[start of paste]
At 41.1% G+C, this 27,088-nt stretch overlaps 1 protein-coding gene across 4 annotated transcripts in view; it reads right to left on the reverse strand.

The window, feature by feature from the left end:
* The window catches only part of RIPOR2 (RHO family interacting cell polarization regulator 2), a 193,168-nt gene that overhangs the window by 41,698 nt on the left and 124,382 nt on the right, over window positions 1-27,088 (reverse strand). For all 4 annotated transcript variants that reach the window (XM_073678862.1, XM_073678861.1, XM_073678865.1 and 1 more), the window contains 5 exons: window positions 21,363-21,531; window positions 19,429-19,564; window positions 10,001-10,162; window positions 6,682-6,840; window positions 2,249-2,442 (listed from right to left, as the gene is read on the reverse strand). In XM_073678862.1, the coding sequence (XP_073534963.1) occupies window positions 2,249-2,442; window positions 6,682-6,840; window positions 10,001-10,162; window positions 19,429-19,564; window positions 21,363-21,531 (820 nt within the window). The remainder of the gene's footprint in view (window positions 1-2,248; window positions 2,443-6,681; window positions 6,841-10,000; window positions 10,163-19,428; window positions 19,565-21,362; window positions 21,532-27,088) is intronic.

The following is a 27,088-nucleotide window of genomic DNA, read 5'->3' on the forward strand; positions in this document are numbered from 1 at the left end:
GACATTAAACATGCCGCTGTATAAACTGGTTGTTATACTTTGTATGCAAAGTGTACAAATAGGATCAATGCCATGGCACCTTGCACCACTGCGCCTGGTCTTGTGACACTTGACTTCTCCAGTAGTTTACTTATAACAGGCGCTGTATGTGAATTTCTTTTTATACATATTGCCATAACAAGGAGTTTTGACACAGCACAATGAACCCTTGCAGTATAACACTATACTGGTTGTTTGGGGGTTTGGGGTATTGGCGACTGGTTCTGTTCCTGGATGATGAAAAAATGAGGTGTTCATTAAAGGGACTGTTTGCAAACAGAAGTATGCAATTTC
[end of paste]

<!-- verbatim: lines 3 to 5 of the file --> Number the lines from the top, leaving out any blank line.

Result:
* The window catches only part of RIPOR2 (RHO family interacting cell polarization regulator 2), a 193,168-nt gene that overhangs the window by 41,698 nt on the left and 124,382 nt on the right, over window positions 1-27,088 (reverse strand). For all 4 annotated transcript variants that reach the window (XM_073678862.1, XM_073678861.1, XM_073678865.1 and 1 more), the window contains 5 exons: window positions 21,363-21,531; window positions 19,429-19,564; window positions 10,001-10,162; window positions 6,682-6,840; window positions 2,249-2,442 (listed from right to left, as the gene is read on the reverse strand). In XM_073678862.1, the coding sequence (XP_073534963.1) occupies window positions 2,249-2,442; window positions 6,682-6,840; window positions 10,001-10,162; window positions 19,429-19,564; window positions 21,363-21,531 (820 nt within the window). The remainder of the gene's footprint in view (window positions 1-2,248; window positions 2,443-6,681; window positions 6,841-10,000; window positions 10,163-19,428; window positions 19,565-21,362; window positions 21,532-27,088) is intronic.

The following is a 27,088-nucleotide window of genomic DNA, read 5'->3' on the forward strand; positions in this document are numbered from 1 at the left end:
GACATTAAACATGCCGCTGTATAAACTGGTTGTTATACTTTGTATGCAAAGTGTACAAATAGGATCAATGCCATGGCACCTTGCACCACTGCGCCTGGTCTTGTGACACTTGACTTCTCCAGTAGTTTACTTATAACAGGCGCTGTATGTGAATTTCTTTTTATACATATTGCCATAACAAGGAGTTTTGACACAGCACAATGAACCCTTGCAGTATAACACTATACTGGTTGTTTGGGGGTTTGGGGTATTGGCGACTGGTTCTGTTCCTGGATGATGAAAAAATGAGGTGTTCATTAAAGGGACTGTTTGCAAACAGAAGTATGCAATTTC